If America were to be beset by a biological or chemical weapons attack, who would be in charge of responding?
According to the consensus of the post-9/11 Commission Blue Ribbon Study Panel on Biodefense arrived at during its fourth and final meeting last week, “The federal government doesn’t have a good answer to that question.”
“The last thing we want to do is experience a successful bio-attack in the United States and not be in a position to respond,” said former Rep. Mike Rogers (R-Mich.). “It’s hard to get people’s attention about biological and chemical threats that can’t be seen or touched but have devastating consequences nonetheless. We have to make this a public health issue.”
Following Rogers’s testimony, panel co-chair Tom Ridge presided over five discussions that explored methods of responding to biological and chemical weapons attacks — and the “leadership vacuum” that plagues response efforts – especially the response to a large-scale, mass casualty bio or chemical attack.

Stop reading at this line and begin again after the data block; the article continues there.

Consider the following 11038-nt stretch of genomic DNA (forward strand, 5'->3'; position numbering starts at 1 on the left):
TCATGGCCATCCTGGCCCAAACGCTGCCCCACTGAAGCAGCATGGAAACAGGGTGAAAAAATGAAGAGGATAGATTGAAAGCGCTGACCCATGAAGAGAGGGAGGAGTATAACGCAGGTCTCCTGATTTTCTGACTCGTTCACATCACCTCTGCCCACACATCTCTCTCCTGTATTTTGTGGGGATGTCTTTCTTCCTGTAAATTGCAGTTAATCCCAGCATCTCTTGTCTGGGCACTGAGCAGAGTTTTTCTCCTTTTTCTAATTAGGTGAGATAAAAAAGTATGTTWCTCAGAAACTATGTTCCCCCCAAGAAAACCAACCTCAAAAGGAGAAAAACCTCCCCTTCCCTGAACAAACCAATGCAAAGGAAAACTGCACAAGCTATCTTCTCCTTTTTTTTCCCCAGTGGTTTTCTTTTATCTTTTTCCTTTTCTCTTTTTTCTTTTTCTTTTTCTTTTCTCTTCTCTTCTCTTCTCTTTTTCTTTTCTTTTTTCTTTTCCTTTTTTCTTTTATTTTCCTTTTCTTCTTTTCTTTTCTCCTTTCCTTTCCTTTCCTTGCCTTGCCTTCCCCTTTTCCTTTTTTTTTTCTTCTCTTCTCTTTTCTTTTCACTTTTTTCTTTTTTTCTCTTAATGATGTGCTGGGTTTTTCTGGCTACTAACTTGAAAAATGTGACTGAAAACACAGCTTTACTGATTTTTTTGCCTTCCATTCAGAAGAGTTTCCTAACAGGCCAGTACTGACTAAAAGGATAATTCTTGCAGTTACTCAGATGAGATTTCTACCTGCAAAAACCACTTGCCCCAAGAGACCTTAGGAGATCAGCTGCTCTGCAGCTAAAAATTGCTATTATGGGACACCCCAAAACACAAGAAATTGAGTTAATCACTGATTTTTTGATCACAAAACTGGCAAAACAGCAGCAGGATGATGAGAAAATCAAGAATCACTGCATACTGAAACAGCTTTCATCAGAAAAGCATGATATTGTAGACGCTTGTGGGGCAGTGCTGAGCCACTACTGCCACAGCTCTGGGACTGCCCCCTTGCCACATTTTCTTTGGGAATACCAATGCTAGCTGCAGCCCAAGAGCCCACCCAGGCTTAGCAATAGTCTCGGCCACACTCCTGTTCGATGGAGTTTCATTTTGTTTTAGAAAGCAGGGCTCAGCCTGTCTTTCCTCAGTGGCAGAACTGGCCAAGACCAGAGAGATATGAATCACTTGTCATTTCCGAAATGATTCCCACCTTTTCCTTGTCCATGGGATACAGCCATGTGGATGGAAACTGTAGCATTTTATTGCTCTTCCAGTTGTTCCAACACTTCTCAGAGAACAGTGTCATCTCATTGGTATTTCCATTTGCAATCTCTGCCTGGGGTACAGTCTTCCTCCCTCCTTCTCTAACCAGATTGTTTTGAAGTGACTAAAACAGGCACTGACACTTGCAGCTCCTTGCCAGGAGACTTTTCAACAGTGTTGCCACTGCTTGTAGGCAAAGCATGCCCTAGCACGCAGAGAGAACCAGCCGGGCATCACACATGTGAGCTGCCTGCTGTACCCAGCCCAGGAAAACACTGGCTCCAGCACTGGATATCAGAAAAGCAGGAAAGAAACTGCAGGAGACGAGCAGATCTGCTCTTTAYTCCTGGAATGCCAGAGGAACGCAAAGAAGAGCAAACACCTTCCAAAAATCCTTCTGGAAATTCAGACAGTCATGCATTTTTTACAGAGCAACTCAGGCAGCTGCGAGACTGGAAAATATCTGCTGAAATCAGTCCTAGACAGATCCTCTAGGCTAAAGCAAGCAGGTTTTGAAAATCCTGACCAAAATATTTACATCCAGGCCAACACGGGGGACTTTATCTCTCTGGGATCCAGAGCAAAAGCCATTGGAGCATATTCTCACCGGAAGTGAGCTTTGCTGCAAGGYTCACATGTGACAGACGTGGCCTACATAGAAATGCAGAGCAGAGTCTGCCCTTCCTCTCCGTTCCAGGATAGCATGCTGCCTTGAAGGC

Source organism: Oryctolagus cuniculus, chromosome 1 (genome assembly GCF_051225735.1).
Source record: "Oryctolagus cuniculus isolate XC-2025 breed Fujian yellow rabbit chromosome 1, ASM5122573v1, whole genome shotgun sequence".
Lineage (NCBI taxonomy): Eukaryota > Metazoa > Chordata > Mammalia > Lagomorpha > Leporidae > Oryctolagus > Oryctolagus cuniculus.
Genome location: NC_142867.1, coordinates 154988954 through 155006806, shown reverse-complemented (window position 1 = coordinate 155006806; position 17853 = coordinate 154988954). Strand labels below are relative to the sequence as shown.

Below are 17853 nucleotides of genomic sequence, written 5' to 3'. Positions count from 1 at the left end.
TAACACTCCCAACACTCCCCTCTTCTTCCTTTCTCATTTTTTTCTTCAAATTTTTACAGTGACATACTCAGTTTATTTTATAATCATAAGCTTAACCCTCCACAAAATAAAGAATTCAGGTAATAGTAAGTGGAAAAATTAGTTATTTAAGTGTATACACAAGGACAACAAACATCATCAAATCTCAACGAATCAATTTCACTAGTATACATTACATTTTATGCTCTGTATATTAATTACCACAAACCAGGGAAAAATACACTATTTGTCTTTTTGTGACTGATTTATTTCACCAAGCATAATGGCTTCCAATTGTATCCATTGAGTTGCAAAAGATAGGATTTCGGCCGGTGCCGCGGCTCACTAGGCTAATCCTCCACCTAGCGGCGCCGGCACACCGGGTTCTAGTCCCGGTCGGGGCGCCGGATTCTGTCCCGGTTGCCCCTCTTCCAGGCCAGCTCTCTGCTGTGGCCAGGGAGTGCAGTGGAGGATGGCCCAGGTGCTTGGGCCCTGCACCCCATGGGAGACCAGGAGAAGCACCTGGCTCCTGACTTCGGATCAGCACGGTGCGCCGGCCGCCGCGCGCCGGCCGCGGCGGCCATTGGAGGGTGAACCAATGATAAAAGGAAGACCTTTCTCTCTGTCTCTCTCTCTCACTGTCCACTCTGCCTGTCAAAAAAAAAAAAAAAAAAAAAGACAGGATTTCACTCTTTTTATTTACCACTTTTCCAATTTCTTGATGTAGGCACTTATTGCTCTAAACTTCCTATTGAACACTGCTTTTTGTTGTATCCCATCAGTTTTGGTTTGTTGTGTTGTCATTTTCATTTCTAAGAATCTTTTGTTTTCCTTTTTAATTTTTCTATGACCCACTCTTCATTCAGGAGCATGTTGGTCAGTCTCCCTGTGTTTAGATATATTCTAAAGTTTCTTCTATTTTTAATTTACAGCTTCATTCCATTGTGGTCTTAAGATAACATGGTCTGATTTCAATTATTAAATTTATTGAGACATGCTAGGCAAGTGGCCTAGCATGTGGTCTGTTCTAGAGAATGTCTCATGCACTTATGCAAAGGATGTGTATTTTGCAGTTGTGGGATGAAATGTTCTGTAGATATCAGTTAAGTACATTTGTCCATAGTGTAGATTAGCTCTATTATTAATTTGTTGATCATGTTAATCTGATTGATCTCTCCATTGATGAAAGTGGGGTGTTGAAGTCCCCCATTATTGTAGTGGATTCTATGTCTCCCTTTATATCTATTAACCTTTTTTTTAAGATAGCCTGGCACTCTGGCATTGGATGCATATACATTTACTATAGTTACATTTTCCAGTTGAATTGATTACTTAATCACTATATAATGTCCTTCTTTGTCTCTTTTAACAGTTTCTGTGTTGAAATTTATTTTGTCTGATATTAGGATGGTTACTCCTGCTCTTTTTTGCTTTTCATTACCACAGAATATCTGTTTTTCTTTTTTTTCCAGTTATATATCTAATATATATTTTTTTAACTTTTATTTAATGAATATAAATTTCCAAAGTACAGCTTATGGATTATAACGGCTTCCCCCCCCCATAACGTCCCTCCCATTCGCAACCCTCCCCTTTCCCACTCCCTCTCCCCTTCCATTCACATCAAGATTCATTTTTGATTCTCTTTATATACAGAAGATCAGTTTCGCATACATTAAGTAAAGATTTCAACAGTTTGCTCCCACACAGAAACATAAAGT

“The federal government has stated that a public health disaster or pandemic is one of the top strategic threats our country faces,” said Dr. Kenneth Bernard, a former biodefense official in the Clinton and Bush administrations. “Yet, we were still largely unprepared for the Ebola outbreak this year. We’re not managing our leadership properly.”
Three veterans of the Clinton and Bush administrations spoke of a “balkanized” response to biological and chemical threats. They called for future presidents to make biodefense a bigger priority — and to delegate authority to a White House official to coordinate the activities of federal agencies.